The Philippines’ foreign policy shift has changed the discourse over the South China Sea and will hopefully bring down regional tensions over the disruptive issues.


The new Philippine stand on bilateral peaceful negotiations with China on the South China Sea issue removes the risk of a potential split among ASEAN members. The group was split along the lines of whether the association should be involved in the disputes. In a recent meeting in Laos, Cambodia was a vocal opponent to the inclusion of the PCA ruling in their joint statement, while the Philippines had lobbied for the inclusion. Now with three out of four ASEAN claimant countries — Malaysia, the Philippines, and Brunei — taking up the bilateral approach, the likelihood of the issue remaining inside the ASEAN agenda is diminished. The removal of this divisive issue from the ASEAN agenda will allow the association to focus back on the issue of closer regional cooperation.


We should note that the bilateral approach is the international norm in the resolution of territorial disputes, not multilateralism. There is no major country around the world nowadays that will accept the multilateral approach in its territorial disputes with its neighbors. On the application of relevant international norms or laws in a dispute, it is also a well-established principle that only concerned parties can decide on the issue, and other countries are not supposed to posit any position unless invited as “friends of the court/negotiation”.


While the Chinese ability to speedily reclaim shoals to islands and install airstrips had caught international headlines, China was not the first mover in the exercise; on the contrary, their behavior was a response to moves initiated by countries such as Vietnam. China’s outsized economic and military power simply dwarfs the other claimants in the standoff. While Vietnam had reclaimed tens of hectares and installed short air strips over many years, China can reclaim hundreds of hectares and install long bomber-use air strips in months. The step-up of the Chinese navy’s military posture in recent years can also be interpreted as a pushback against the US “pivot to Asia” that promised to commit 60 percent of the US navy to the region.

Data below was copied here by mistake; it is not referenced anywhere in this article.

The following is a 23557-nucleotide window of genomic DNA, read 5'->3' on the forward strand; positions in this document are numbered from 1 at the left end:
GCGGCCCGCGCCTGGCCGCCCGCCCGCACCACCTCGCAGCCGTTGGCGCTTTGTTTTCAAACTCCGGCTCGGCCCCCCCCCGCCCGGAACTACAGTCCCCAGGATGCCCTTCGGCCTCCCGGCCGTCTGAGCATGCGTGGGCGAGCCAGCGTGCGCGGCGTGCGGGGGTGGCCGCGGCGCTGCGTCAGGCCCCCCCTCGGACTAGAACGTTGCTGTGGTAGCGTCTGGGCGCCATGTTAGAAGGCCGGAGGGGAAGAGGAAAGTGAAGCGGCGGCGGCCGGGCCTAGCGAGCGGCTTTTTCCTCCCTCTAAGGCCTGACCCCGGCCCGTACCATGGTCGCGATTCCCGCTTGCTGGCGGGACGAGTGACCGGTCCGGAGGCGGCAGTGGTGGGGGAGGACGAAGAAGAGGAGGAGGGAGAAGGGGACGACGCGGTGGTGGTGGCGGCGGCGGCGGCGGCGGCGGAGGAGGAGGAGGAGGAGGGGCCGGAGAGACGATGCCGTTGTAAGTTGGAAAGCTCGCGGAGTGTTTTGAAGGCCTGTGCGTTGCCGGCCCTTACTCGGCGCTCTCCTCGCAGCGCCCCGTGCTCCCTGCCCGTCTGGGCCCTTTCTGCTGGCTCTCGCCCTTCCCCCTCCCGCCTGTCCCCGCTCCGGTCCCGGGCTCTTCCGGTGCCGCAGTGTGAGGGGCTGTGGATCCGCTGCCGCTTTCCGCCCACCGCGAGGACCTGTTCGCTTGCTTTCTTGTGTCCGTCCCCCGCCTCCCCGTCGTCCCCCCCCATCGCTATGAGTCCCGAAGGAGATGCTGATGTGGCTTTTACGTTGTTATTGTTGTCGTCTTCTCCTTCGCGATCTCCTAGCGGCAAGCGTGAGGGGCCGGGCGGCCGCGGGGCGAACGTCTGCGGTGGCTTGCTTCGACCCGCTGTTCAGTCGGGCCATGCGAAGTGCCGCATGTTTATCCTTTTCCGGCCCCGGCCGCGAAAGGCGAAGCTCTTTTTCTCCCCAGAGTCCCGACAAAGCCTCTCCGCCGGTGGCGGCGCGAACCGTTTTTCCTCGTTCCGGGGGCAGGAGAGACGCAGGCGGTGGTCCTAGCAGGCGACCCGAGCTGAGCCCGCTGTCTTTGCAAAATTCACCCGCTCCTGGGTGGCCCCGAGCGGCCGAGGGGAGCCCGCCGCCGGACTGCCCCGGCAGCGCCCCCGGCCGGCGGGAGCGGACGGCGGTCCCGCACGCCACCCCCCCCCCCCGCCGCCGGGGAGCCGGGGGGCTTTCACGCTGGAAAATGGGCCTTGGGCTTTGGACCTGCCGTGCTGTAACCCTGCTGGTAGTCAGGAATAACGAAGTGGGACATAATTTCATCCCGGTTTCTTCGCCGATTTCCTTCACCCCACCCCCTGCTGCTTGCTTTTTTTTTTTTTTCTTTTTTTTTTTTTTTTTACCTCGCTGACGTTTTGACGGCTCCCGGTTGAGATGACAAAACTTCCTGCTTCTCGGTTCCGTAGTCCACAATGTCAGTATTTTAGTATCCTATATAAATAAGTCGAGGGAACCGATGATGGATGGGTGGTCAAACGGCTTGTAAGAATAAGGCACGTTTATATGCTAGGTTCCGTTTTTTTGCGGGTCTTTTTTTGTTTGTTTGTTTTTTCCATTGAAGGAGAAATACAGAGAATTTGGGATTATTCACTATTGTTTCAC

Now with the lowering of tensions in the South China Sea, the urgency to deploy military assets to the area by the major powers and the claimant countries has been lowered. Scarce resources can be redeployed by the claimant countries towards their economic development. We should note that the regional countries around the South China Sea had increased their military spending notably in recent years.


The Philippines’ interpretation of the South China Sea issue as a power transition rivalry between China and the US, and its declared intention to stay above the fray, has effectively helped ASEAN to escape the trap of taking sides among its dialogue powers. This preserves ASEAN’s centrality and unity.


The Philippine position of prioritizing domestic problems over disruptive international issues will hopefully bring some prosperity to the country. Once that happens, the demonstration effect will likely put ASEAN’s focus back on regional economic cooperation. It is sad to note that ASEAN’s presence is mostly felt only in its dialogues with regional powers. The association has not brought much economic benefits to the citizens of its member states.


The Philippines’ foreign policy shift has changed the discourse over the South China Sea and will hopefully bring down regional tensions over the disruptive issues.